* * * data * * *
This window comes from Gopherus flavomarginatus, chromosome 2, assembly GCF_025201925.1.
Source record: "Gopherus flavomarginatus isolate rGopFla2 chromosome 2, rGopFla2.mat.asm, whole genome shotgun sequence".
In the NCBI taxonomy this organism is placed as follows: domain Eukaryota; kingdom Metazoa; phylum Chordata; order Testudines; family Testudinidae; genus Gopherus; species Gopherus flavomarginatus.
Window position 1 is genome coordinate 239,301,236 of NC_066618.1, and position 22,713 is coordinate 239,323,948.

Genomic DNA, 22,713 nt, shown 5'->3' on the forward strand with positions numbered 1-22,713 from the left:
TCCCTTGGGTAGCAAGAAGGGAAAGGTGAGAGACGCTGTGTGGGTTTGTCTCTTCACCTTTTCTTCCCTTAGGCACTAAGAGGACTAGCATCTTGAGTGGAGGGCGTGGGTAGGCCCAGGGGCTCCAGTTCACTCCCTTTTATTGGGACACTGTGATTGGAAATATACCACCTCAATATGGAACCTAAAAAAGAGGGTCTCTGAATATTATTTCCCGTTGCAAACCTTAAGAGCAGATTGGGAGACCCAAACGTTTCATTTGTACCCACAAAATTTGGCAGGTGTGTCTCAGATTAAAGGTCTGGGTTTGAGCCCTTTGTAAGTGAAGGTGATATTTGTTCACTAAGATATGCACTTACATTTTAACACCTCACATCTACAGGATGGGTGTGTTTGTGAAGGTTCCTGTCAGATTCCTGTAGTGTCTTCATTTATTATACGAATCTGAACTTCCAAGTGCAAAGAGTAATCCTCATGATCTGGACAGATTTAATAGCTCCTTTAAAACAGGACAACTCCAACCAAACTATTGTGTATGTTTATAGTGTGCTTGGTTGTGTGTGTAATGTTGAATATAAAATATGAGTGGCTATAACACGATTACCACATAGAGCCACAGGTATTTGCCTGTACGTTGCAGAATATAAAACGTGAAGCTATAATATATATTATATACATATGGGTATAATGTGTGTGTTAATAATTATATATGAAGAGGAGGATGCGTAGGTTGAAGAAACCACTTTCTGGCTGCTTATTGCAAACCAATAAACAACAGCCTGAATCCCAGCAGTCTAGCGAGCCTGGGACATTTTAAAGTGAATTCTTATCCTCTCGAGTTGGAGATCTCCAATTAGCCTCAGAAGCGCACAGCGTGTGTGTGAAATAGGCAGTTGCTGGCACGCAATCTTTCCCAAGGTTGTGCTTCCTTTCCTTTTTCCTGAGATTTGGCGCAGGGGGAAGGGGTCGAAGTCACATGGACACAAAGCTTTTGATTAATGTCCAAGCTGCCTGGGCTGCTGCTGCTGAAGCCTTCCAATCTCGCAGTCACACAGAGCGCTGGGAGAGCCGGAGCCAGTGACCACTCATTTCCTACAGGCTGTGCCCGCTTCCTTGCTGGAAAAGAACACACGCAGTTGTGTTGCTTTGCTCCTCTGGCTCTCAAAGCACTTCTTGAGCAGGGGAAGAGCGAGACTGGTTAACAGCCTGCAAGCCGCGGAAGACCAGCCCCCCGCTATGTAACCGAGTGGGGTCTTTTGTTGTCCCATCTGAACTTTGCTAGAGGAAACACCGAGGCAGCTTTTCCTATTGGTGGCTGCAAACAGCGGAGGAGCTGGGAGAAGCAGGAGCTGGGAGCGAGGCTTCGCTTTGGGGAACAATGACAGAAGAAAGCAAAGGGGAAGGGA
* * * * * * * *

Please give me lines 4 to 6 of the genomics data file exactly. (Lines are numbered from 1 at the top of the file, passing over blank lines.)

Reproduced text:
Window position 1 is genome coordinate 239,301,236 of NC_066618.1, and position 22,713 is coordinate 239,323,948.

Genomic DNA, 22,713 nt, shown 5'->3' on the forward strand with positions numbered 1-22,713 from the left:
TCCCTTGGGTAGCAAGAAGGGAAAGGTGAGAGACGCTGTGTGGGTTTGTCTCTTCACCTTTTCTTCCCTTAGGCACTAAGAGGACTAGCATCTTGAGTGGAGGGCGTGGGTAGGCCCAGGGGCTCCAGTTCACTCCCTTTTATTGGGACACTGTGATTGGAAATATACCACCTCAATATGGAACCTAAAAAAGAGGGTCTCTGAATATTATTTCCCGTTGCAAACCTTAAGAGCAGATTGGGAGACCCAAACGTTTCATTTGTACCCACAAAATTTGGCAGGTGTGTCTCAGATTAAAGGTCTGGGTTTGAGCCCTTTGTAAGTGAAGGTGATATTTGTTCACTAAGATATGCACTTACATTTTAACACCTCACATCTACAGGATGGGTGTGTTTGTGAAGGTTCCTGTCAGATTCCTGTAGTGTCTTCATTTATTATACGAATCTGAACTTCCAAGTGCAAAGAGTAATCCTCATGATCTGGACAGATTTAATAGCTCCTTTAAAACAGGACAACTCCAACCAAACTATTGTGTATGTTTATAGTGTGCTTGGTTGTGTGTGTAATGTTGAATATAAAATATGAGTGGCTATAACACGATTACCACATAGAGCCACAGGTATTTGCCTGTACGTTGCAGAATATAAAACGTGAAGCTATAATATATATTATATACATATGGGTATAATGTGTGTGTTAATAATTATATATGAAGAGGAGGATGCGTAGGTTGAAGAAACCACTTTCTGGCTGCTTATTGCAAACCAATAAACAACAGCCTGAATCCCAGCAGTCTAGCGAGCCTGGGACATTTTAAAGTGAATTCTTATCCTCTCGAGTTGGAGATCTCCAATTAGCCTCAGAAGCGCACAGCGTGTGTGTGAAATAGGCAGTTGCTGGCACGCAATCTTTCCCAAGGTTGTGCTTCCTTTCCTTTTTCCTGAGATTTGGCGCAGGGGGAAGGGGTCGAAGTCACATGGACACAAAGCTTTTGATTAATGTCCAAGCTGCCTGGGCTGCTGCTGCTGAAGCCTTCCAATCTCGCAGTCACACAGAGCGCTGGGAGAGCCGGAGCCAGTGACCACTCATTTCCTACAGGCTGTGCCCGCTTCCTTGCTGGAAAAGAACACACGCAGTTGTGTTGCTTTGCTCCTCTGGCTCTCAAAGCACTTCTTGAGCAGGGGAAGAGCGAGACTGGTTAACAGCCTGCAAGCCGCGGAAGACCAGCCCCCCGCTATGTAACCGAGTGGGGTCTTTTGTTGTCCCATCTGAACTTTGCTAGAGGAAACACCGAGGCAGCTTTTCCTATTGGTGGCTGCAAACAGCGGAGGAGCTGGGAGAAGCAGGAGCTGGGAGCGAGGCTTCGCTTTGGGGAACAATGACAGAAGAAAGCAAAGGGGAAGGGA